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SAT0452 Distribution Pattern of MRI Abnormalities Within the Knee and Wrist of Juvenile Idiopathic Arthritis Patients; MRI made Easy
  1. C. M. Nusman1,
  2. R. Hemke1,
  3. D. Schonenberg2,
  4. J. M. van den Berg2,
  5. K. M. Dolman3,
  6. M. A. van Rossum2,
  7. T. W. Kuijpers2,
  8. M. Maas1
  1. 1Radiology, Academic Medical Center
  2. 2Pediatric Hematology, Immunology, Rheumatology and Infectious Disease, Emma Children’s Hospital AMC
  3. 3Pediatric Rheumatology, St. Lucas Andreas Hospital, Amsterdam, Netherlands


Background MRI plays an increasingly important role in the assessment and monitoring of disease activity in juvenile idiopathic arthritis (JIA). Awareness of the incidence and distribution pattern of MRI abnormalities in JIA is a valuable tool in the daily practice of the reading radiologist and the treating clinician. Preferred locations for pathology within target joints are facilitated by knowledge on common distribution patterns of MRI abnormalities, enabling rapid differentiation between JIA abnormalities and normal variants.

Objectives To determine (1) incidence and (2) distribution pattern of soft-tissue- and osseous abnormalities upon MRI of the two of the most affected joints in JIA (i.e. the knee and wrist)

Methods MRI datasets of 166 active JIA patients (123 with knee and 43 with wrist involvement) were analyzed. Two readers evaluated presence of 4 literature-based items per joint. Common items included synovial hypertrophy (SH), bone marrow changes (BMC), and bone erosions (BE). Joint-specific features were additionally evaluated: cartilage lesions (CL) for the knee and tenosynovits (TS) for the wrist. Scoring locations in these two joints were also literature-based. Incidence of each scored item was defined separately. Involvement per location, analyzed as percentage of the total amount of affected locations, was determined.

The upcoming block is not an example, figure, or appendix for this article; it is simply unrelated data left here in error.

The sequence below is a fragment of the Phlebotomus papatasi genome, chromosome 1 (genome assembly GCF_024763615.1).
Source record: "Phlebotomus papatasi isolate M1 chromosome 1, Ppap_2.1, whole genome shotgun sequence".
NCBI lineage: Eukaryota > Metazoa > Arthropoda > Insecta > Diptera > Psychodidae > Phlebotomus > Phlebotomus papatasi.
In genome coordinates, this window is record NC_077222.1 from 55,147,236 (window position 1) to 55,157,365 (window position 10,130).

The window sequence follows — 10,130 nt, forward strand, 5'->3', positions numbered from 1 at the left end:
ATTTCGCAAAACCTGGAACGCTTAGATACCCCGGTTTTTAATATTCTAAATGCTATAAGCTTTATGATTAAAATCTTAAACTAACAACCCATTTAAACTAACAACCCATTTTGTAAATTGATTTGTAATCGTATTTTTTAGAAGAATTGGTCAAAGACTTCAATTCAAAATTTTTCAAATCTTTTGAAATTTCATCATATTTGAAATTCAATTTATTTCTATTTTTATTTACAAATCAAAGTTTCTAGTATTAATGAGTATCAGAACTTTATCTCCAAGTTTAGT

Results SH showed the highest incidence in both the knee and wrist (56.9-65.1% of the patients). Besides BMC (34.1%), the incidence of osteochondral features was low in the knee (CL 6.5%; BE 4.9%). In contrast, the incidence of these features in the wrist were relatively high (BMC 37.2% and BE 30.2%) and TS was present in 46.5% of the patients with wrist involvement.

In order to make MRI easy, ‘top-3-location’ per feature was constituted. Below, the ‘number 1’ or most frequently affected location per feature is mentioned. In the knee these locations consisted of cruciate ligaments (25.1% in SH), medial patella (28.1% in BMC, 33.3% in CL) and lateral femur trochlea (50% in BE).

In the wrist, the radiocarpal joint (32.8% in SH), extensor-tendon-group (83.3% in TS), lunate (15.2% in BMC) and capitate/triquetrum (21.4% in BE) were mostly affected. Being the most important feature in JIA, SH in the knee showed preferred presence in the central locations, which accounted for >85% of the total affected locations. Less obvious demarcation for SH was found in the wrist. Both in the knee and wrist the three least affected locations of SH were never found to be involved without the presence of at least one of the three other most frequently affected locations.

Conclusions This study provides an overview of incidence and distribution of a well-defined spectrum of MRI abnormalities within the knee or wrist of clinically active JIA patients. SH has highest incidence in both joints. In daily practice, a top-3-location per feature suggestive for pathology is helpful in navigation through the MRI of the knee or wrist in JIA patients.

Disclosure of Interest None Declared

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